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Cheetah cub thrives under foster mom

By Sally Holland, CNN
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Cross-fostering a cheetah cub
STORY HIGHLIGHTS
  • Zoologists at the Smithsonian National Zoo cross-foster a cheetah cub
  • They persuaded a female cheetah to become a foster mom to an at-risk cub
  • Researchers estimate there are 7,000 to 12,000 cheetahs in the world
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Front Royal, Virginia (CNN) -- The young cheetahs chirped as a veterinarian gave them a quick but thorough checkup at the Smithsonian Conservation Biology Institute.

"People always expect them to sound like scary carnivores, but they sound more like little birds," Luis Padilla said.

The two cheetahs had been separated from their mother so they could be vaccinated, weighed and swabbed for DNA. While both cubs are attached to their mother, only one can truly call her mom.

Zoologists at the Smithsonian National Zoo have cross-fostered a cheetah cub, persuading a female cheetah to become a foster mom to an at-risk cub.

Cross-fostering cheetah cubs is rare, having been done six times within the North American captive cheetah population.

Single-cub cheetahs are usually at risk because their mothers don't produce enough milk. After two cubs were born to different mothers at the zoo, officials decided to have one mom tend to both to ensure their chance of survival.

The male cub was born first in December to first-time mother Amani.

"A cheetah female can't produce enough milk for just one cub because a single cub won't stimulate mom enough to keep producing milk," cheetah biologist Adrienne Crosier said. "We hand-raised the first cub for about 13 days."

When another singleton female cub was born to 9-year-old Zazi, the zoo biologists decided to sneak the first cub in with the second and see if Zazi would raise both as her own.

They took steps to transfer the smell of one cub to the other by doing things such as rubbing them together. Then they put the two cubs in a box together and let Zazi in. The big cat immediately went to the cub that wasn't naturally hers.

"She picked him up, she immediately started grooming him. And then laid down in the nest box with him, and it took about 20 to 30 minutes before she realized that there were two cubs in there with her," Crosier said.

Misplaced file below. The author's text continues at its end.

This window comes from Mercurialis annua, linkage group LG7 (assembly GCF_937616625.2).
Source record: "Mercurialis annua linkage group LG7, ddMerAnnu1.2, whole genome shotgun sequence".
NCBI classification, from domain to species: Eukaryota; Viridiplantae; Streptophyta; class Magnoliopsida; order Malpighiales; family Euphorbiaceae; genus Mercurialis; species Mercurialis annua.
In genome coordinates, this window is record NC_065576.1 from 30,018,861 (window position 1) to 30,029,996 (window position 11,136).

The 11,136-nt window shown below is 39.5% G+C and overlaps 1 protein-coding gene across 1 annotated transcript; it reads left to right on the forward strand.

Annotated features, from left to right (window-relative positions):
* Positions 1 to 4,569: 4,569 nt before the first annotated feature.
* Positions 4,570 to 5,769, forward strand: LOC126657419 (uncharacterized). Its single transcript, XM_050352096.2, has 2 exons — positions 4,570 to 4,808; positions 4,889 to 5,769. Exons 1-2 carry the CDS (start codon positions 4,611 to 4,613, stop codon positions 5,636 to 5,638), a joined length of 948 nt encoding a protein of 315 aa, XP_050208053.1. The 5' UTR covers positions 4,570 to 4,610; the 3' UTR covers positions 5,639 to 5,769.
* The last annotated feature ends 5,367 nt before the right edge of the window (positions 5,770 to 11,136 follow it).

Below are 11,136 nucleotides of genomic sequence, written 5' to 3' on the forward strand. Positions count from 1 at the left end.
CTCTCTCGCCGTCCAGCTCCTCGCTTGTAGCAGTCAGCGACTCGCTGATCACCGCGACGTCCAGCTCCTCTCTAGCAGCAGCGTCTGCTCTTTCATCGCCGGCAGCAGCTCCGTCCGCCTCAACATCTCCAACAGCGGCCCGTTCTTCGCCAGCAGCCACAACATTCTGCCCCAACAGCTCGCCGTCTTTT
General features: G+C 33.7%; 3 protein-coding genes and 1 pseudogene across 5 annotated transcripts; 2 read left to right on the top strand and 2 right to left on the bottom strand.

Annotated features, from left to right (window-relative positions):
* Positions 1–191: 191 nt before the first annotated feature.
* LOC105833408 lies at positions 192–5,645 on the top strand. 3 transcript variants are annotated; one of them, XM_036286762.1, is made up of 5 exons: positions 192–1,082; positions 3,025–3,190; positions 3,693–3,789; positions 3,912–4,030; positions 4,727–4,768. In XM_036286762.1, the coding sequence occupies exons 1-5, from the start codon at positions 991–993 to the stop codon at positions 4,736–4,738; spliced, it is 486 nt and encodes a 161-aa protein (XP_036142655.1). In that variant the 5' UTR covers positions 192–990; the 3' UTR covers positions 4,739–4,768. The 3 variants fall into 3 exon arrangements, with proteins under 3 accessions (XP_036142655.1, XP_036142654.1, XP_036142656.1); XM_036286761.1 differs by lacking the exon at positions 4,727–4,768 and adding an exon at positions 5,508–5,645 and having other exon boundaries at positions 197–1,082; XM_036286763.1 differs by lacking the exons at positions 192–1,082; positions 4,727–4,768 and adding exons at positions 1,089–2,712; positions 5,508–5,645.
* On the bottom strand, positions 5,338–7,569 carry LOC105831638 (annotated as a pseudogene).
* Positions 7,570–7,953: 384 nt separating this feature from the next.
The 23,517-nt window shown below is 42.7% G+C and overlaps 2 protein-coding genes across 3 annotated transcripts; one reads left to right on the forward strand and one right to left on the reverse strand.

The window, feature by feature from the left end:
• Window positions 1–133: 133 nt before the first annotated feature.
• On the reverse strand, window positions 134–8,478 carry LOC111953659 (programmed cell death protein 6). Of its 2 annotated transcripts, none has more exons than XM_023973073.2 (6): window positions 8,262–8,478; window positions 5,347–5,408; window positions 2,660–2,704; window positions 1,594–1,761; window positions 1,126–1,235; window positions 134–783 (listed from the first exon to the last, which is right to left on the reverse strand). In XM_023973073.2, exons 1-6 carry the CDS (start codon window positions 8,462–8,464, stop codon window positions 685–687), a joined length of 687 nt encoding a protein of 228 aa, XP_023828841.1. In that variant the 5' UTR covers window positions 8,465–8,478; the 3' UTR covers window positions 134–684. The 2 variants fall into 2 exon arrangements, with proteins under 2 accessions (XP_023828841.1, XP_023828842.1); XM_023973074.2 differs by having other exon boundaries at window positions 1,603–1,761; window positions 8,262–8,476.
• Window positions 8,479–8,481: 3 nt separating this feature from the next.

Zazi has since proven to be a model mother. Within an hour, she was feeding and grooming both.

Cheetahs are considered to be vulnerable on the World Conservation Union's Red List of Threatened Animals. Researchers estimate that there are 7,000 to 12,000 cheetahs in the world, down from about 100,000 at the beginning of the 20th century.

"Hey buddy, nice teeth," Padilla told the young male as he took a look in his mouth and swabbed a sample for DNA testing.

The female let out a loud chirp as the veterinarian tried to swab her mouth.

"She's getting a little worked up," Padilla said.

Biologists are not sure who the real father of the little girl is, hence the DNA testing.

"Last year, we had our new young male coalition, and we wanted to literally teach them about female cheetahs and how to breed because they were very young and inexperienced," Crosier said. "It's always a good management tool to put experienced cats with inexperienced cats. So we were training our younger males with that older experienced female, and she actually bred two of the boys in one day. So we are not sure which of the boys fathered the second cub."

Crosier pointed out that genetics will determine the future of the cubs.

They'll stay with Zazi for another year, but they will likely get a breeding recommendation and go to other breeding centers.

 
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